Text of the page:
Small business owners in East County are sounding an alarm over thousands of dollars in losses to shoplifting, and say the thieves don't appear to be facing consequences.
A 7-Eleven franchise owner told NBC 7 every single day shoplifters come in and take what they want, and don't face severe enough consequences if the stolen items are under a certain amount.
"It’s happening every day, hour by hour,” said 7-Eleven Franchise Owner, Jassi Dhillon.
At every one of his six locations, he said snacks fly off the shelves, but are often not paid for.
The owner hopes the city will step in to do something because right now they claim police have their hands tied.
“It’s unbearable. It’s out of control. You will have the same guy coming in five times a day, picking things out," said Dhillon.
He feels it's no longer a priority for police because it is now considered petty theft to steal items under a $950 value, thanks to the passing of Proposition 47 in 2014.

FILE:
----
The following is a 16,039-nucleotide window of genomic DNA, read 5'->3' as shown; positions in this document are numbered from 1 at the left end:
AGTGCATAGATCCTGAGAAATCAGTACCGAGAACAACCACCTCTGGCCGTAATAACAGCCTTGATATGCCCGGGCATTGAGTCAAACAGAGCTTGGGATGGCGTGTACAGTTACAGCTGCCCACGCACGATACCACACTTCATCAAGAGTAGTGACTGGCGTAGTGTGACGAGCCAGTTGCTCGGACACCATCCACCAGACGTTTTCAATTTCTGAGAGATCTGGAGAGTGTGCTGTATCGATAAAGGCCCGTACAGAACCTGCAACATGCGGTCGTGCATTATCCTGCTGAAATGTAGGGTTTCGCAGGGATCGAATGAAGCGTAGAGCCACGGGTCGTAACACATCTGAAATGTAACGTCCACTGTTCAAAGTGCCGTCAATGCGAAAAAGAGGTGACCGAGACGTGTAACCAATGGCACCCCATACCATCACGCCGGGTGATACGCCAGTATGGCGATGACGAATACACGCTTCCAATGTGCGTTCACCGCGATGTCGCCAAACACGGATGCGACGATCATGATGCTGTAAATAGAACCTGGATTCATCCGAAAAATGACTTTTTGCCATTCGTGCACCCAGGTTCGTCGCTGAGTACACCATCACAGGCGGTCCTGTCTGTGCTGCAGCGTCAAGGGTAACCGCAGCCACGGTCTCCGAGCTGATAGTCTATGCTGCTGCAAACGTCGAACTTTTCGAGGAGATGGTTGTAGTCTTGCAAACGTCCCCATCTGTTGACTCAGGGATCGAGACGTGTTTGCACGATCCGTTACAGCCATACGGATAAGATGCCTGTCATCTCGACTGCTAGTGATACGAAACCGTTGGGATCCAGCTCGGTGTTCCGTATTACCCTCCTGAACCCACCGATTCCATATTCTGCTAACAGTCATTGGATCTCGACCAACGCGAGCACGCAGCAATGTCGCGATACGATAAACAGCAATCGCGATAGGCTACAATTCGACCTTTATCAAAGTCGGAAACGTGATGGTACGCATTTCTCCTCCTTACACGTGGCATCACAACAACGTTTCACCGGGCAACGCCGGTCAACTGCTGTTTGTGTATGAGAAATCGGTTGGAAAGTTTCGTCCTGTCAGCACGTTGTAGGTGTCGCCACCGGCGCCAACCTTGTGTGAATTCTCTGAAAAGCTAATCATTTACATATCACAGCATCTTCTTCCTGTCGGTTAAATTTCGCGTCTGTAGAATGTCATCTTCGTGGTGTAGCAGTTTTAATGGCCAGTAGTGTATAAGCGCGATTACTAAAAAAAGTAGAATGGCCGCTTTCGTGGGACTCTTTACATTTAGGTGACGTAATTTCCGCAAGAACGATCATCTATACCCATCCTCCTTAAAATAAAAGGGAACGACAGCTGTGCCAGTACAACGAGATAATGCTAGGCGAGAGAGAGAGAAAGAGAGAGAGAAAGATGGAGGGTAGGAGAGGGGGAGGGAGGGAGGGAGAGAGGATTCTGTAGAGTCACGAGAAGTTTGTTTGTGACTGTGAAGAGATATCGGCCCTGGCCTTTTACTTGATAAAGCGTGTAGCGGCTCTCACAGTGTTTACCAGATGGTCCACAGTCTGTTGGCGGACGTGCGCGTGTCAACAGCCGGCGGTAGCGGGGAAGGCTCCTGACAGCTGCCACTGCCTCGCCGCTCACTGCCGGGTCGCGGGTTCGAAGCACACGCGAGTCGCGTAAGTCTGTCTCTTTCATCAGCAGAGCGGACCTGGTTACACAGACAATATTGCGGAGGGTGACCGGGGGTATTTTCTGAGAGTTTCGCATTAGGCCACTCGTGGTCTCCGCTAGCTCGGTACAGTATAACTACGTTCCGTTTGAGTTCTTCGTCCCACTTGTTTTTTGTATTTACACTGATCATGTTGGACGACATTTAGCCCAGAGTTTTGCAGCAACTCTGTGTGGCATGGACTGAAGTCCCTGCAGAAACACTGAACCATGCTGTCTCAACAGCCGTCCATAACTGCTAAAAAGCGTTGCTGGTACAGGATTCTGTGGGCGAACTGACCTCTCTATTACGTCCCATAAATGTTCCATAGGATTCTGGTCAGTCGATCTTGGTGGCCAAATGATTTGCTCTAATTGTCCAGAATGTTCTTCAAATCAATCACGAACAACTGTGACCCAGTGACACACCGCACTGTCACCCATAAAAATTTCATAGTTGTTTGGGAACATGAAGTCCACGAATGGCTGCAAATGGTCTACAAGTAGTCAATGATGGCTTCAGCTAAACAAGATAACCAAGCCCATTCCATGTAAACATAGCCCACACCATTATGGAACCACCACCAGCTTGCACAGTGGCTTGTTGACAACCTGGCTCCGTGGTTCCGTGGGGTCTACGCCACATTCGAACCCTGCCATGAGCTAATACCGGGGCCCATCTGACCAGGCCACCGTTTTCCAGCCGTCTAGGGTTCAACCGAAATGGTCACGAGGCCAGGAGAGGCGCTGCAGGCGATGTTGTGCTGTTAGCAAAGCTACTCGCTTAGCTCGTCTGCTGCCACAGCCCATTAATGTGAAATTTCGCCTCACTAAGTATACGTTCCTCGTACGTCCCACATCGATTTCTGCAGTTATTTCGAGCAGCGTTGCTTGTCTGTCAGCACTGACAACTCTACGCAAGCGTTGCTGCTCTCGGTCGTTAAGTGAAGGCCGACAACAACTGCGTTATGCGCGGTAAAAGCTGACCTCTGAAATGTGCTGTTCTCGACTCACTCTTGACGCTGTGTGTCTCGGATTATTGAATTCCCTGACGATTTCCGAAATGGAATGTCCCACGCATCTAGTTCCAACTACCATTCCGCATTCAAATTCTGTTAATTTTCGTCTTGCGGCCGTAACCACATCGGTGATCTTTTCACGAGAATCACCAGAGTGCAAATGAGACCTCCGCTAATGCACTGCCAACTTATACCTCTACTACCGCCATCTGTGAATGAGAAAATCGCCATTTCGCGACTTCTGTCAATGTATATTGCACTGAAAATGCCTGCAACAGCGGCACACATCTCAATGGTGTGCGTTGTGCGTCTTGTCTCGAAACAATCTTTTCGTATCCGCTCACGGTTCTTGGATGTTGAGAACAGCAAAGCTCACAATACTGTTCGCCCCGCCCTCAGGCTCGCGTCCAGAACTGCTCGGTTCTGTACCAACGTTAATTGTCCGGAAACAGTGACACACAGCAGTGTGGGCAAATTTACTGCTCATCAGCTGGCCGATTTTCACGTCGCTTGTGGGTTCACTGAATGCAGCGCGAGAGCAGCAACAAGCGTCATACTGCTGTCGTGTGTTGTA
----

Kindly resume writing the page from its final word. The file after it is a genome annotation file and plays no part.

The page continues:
"It's becoming a lifestyle for us now because we can’t do anything much except take the loss, you know," said Dhillon.
He showed NBC 7 several surveillance videos from his cameras recording people shoplifting.
El Cajon Mayor Bill Wells is aware it has become a major problem for small business owners now that a group of 7-Eleven store owners are speaking up.
The group said that by the time officers arrive, the shoplifter has left or is not concerned about the ticket they get.
"Usually ends up in the trashcan and it’s just the lawlessness really that the city doesn't prescribe to," said Wells.
Dhillon said he loses between $15,000 and $20,000 each quarter at every location. He hopes law enforcement does more in the future to help curb the growing problem.
"For them, these are small crimes, but this is how the crimes grow. This is where they start. This is where they move onto bigger ones. Please don't wait for something bad to happen," said Dhillon.
NBC 7 reached the El Cajon Police Department for comment but have not heard back.